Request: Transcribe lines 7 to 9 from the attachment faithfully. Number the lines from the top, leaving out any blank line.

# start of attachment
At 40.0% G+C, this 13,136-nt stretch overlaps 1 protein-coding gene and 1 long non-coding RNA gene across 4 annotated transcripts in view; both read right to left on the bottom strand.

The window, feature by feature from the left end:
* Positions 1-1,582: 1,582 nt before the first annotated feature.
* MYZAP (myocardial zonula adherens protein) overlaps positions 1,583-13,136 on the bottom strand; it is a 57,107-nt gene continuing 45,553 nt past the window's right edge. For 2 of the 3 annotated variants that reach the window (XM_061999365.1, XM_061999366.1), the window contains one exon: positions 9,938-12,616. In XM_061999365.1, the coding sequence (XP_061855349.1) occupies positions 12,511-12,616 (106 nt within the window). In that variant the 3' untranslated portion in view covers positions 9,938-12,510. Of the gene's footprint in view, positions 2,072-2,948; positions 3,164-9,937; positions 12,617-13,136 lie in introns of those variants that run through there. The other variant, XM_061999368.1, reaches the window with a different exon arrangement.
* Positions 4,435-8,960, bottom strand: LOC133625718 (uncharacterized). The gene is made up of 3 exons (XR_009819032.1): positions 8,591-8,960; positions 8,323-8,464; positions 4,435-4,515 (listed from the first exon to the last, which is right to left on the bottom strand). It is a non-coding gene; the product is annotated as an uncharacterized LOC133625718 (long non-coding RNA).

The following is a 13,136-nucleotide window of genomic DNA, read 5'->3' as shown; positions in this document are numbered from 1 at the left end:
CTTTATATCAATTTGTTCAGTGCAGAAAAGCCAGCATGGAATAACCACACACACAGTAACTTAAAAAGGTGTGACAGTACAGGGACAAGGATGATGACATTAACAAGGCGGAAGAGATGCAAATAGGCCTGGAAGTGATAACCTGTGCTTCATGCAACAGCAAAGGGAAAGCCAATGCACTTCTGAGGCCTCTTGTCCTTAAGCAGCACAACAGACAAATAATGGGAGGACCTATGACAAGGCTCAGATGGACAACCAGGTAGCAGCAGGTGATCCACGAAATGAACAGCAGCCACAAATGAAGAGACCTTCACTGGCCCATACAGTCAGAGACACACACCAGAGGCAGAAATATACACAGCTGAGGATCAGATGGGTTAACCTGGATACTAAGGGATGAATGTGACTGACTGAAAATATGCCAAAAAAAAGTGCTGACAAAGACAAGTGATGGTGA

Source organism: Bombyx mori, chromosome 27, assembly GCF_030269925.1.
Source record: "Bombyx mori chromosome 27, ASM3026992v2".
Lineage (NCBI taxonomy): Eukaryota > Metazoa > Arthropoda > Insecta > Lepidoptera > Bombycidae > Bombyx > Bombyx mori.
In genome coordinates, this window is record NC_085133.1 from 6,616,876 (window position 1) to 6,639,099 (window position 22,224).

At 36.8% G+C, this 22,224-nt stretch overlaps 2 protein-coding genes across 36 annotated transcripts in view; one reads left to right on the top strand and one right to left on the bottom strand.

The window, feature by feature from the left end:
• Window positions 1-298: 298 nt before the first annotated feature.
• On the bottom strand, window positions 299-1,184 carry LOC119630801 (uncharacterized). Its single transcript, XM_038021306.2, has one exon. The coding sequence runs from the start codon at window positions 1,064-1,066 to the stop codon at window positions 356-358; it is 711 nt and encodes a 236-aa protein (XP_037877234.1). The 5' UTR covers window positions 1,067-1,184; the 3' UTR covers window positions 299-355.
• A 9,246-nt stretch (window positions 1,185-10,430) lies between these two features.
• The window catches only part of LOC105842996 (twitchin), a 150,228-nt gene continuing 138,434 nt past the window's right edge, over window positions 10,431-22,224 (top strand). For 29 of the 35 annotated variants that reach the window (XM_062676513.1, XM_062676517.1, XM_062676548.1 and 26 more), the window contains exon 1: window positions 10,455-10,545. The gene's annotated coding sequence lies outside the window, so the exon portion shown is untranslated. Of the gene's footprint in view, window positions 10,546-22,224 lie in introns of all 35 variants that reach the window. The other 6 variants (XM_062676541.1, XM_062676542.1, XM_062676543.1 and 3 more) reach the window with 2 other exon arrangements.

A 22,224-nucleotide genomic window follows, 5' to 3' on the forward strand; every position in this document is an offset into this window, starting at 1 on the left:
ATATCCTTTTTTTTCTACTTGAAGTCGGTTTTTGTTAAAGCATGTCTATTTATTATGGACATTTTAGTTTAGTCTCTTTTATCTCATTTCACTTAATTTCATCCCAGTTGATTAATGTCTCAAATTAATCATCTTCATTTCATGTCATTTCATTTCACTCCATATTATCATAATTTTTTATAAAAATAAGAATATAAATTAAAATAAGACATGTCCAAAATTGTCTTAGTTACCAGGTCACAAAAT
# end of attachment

CTTTATATCAATTTGTTCAGTGCAGAAAAGCCAGCATGGAATAACCACACACACAGTAACTTAAAAAGGTGTGACAGTACAGGGACAAGGATGATGACATTAACAAGGCGGAAGAGATGCAAATAGGCCTGGAAGTGATAACCTGTGCTTCATGCAACAGCAAAGGGAAAGCCAATGCACTTCTGAGGCCTCTTGTCCTTAAGCAGCACAACAGACAAATAATGGGAGGACCTATGACAAGGCTCAGATGGACAACCAGGTAGCAGCAGGTGATCCACGAAATGAACAGCAGCCACAAATGAAGAGACCTTCACTGGCCCATACAGTCAGAGACACACACCAGAGGCAGAAATATACACAGCTGAGGATCAGATGGGTTAACCTGGATACTAAGGGATGAATGTGACTGACTGAAAATATGCCAAAAAAAAGTGCTGACAAAGACAAGTGATGGTGA

Source organism: Bombyx mori, chromosome 27, assembly GCF_030269925.1.
Source record: "Bombyx mori chromosome 27, ASM3026992v2".